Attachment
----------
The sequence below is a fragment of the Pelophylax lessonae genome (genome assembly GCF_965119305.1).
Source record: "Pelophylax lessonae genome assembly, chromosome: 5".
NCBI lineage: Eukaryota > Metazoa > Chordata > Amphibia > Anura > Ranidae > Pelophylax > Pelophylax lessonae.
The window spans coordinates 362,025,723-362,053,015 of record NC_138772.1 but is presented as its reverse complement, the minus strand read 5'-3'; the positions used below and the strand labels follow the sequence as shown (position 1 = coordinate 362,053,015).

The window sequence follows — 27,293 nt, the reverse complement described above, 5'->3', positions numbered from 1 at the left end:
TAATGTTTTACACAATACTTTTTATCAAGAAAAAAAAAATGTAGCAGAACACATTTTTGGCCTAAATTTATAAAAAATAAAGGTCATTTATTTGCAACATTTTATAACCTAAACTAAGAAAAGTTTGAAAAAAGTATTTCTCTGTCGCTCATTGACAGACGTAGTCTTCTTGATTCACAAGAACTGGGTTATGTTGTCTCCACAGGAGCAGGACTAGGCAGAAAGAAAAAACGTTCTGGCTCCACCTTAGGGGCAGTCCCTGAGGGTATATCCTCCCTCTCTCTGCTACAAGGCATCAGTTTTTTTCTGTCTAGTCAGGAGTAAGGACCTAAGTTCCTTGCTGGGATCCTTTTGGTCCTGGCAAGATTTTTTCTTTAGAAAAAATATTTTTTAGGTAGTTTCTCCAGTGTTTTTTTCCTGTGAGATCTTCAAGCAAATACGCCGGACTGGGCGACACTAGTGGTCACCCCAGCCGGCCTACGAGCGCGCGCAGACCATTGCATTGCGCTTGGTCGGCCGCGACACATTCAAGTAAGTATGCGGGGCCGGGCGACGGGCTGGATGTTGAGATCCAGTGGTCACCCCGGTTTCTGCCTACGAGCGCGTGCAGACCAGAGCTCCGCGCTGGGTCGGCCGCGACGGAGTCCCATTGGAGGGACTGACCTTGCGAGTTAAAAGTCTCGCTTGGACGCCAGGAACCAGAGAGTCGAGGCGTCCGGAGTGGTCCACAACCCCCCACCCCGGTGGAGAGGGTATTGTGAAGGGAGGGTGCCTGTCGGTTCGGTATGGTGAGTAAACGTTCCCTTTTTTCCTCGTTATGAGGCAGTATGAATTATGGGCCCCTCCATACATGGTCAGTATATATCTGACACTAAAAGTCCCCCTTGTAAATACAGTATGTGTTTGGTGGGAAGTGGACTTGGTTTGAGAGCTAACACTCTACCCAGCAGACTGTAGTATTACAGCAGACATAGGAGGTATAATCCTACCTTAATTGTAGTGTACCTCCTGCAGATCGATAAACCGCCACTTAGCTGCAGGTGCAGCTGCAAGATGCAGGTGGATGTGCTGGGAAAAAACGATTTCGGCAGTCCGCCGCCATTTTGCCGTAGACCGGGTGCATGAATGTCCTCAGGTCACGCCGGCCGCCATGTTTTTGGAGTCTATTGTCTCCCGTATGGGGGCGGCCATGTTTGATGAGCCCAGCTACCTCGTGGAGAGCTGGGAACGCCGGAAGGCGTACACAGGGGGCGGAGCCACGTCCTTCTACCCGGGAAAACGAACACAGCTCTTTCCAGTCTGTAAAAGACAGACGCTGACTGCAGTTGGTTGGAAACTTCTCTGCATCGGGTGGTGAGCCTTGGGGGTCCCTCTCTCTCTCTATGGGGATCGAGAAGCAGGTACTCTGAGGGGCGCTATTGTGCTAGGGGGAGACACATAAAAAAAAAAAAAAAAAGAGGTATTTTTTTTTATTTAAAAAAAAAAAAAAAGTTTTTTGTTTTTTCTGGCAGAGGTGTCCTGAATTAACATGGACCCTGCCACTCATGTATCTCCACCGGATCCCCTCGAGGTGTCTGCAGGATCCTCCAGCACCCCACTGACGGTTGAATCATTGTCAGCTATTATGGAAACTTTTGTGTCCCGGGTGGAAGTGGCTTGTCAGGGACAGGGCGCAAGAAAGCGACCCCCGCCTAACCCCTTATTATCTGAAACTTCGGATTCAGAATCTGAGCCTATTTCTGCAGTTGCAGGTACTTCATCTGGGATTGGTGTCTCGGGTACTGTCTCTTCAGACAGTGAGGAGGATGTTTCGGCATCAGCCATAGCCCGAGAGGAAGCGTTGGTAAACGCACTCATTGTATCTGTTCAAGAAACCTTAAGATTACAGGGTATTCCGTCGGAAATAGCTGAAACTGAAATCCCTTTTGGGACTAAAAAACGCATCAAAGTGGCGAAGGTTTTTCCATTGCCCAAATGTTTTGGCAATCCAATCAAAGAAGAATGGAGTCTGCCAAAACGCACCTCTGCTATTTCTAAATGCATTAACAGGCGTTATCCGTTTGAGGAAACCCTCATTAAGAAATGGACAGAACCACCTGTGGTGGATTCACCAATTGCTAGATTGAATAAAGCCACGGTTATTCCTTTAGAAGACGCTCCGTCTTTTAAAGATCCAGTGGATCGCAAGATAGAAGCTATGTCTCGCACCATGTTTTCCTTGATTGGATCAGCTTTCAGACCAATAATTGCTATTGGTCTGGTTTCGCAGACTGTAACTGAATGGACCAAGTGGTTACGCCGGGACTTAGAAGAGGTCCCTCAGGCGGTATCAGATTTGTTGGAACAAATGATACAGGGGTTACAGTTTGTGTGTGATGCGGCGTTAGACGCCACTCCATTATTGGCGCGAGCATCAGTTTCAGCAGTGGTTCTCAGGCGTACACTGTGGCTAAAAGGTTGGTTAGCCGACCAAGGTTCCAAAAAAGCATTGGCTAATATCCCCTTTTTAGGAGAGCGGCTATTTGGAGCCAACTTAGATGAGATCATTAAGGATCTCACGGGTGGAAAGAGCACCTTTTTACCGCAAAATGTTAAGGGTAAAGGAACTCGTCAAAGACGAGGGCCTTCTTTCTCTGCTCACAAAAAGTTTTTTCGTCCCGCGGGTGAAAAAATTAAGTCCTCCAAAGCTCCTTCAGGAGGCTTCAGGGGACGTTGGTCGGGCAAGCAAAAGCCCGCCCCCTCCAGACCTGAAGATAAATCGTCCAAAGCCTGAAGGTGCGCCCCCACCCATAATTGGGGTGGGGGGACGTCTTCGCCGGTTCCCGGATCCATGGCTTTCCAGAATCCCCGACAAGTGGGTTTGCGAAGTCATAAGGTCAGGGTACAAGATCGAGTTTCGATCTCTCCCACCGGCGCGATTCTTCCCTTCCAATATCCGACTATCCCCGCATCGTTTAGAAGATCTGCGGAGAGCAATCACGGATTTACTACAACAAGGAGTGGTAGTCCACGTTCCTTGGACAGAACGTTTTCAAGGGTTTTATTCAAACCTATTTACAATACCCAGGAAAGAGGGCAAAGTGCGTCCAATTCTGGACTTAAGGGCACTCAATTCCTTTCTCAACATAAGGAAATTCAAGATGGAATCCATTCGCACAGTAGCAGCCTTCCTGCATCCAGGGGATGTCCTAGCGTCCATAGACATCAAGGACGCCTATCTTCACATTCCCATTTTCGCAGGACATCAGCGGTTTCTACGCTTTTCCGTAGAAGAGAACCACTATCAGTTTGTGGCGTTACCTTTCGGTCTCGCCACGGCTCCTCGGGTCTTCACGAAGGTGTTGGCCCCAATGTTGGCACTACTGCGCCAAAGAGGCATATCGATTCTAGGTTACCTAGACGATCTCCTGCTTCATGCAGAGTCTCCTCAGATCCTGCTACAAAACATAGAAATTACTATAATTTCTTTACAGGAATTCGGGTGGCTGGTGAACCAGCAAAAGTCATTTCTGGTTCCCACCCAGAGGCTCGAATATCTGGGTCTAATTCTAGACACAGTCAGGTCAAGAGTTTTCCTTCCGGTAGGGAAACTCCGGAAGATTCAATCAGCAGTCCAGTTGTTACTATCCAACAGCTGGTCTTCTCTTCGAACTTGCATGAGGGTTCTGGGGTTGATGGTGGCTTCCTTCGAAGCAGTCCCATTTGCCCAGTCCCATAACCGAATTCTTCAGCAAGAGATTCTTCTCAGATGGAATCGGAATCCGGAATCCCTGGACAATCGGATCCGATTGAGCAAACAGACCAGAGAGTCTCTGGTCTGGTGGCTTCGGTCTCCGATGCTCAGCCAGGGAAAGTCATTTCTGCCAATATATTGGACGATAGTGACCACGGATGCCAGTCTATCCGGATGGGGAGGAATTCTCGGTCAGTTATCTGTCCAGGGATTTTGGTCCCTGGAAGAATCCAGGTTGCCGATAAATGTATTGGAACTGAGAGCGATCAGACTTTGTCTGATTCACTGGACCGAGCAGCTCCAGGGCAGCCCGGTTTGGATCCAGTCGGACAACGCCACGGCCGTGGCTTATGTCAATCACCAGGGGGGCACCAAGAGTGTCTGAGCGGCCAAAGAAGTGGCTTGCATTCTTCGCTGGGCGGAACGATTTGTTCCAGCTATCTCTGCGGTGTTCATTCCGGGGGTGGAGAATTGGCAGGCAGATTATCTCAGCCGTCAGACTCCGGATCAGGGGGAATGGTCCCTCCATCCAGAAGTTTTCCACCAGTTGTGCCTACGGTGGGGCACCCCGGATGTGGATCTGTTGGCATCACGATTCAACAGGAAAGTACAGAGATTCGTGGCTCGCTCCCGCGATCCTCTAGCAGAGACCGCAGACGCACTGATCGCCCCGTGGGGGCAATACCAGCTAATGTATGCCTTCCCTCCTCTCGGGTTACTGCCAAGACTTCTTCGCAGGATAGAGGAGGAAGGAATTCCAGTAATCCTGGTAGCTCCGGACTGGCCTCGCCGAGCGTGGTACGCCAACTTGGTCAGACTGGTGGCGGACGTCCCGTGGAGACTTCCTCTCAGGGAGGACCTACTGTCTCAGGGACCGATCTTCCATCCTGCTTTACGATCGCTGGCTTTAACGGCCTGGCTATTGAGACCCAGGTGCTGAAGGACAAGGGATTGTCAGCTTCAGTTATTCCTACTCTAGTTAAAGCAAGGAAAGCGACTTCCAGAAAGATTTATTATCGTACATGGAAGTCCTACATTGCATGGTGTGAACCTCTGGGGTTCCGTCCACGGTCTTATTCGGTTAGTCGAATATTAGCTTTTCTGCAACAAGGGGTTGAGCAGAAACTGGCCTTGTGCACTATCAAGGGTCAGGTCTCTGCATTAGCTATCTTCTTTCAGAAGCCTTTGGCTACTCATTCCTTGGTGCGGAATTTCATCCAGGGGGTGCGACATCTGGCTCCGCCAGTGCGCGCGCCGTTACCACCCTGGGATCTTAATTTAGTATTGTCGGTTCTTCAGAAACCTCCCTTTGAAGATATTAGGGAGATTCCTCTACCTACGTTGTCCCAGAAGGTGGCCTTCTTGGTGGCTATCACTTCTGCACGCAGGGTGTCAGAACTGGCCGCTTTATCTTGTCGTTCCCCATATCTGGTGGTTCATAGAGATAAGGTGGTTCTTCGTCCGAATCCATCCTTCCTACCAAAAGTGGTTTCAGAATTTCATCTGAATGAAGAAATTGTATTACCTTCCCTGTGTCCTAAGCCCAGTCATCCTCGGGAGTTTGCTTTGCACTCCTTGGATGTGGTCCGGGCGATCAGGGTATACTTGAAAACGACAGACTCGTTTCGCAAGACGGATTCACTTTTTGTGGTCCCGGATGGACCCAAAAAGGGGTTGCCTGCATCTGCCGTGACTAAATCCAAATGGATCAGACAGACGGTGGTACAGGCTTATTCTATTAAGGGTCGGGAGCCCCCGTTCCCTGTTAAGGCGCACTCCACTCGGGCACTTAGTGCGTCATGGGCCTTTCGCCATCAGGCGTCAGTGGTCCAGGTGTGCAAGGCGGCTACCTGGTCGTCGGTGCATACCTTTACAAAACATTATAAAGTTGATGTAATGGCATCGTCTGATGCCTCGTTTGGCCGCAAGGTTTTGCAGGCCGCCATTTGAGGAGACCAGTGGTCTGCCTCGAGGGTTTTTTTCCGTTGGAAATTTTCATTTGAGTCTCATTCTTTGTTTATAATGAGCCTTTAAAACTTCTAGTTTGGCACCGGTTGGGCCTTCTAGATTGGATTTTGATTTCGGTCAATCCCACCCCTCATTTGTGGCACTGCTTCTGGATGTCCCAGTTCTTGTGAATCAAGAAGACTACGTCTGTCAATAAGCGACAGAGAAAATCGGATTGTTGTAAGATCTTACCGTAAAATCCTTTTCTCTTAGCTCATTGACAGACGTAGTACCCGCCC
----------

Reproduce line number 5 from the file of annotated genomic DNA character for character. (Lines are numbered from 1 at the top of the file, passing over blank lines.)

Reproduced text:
The window sequence follows — 27,293 nt, the reverse complement described above, 5'->3', positions numbered from 1 at the left end: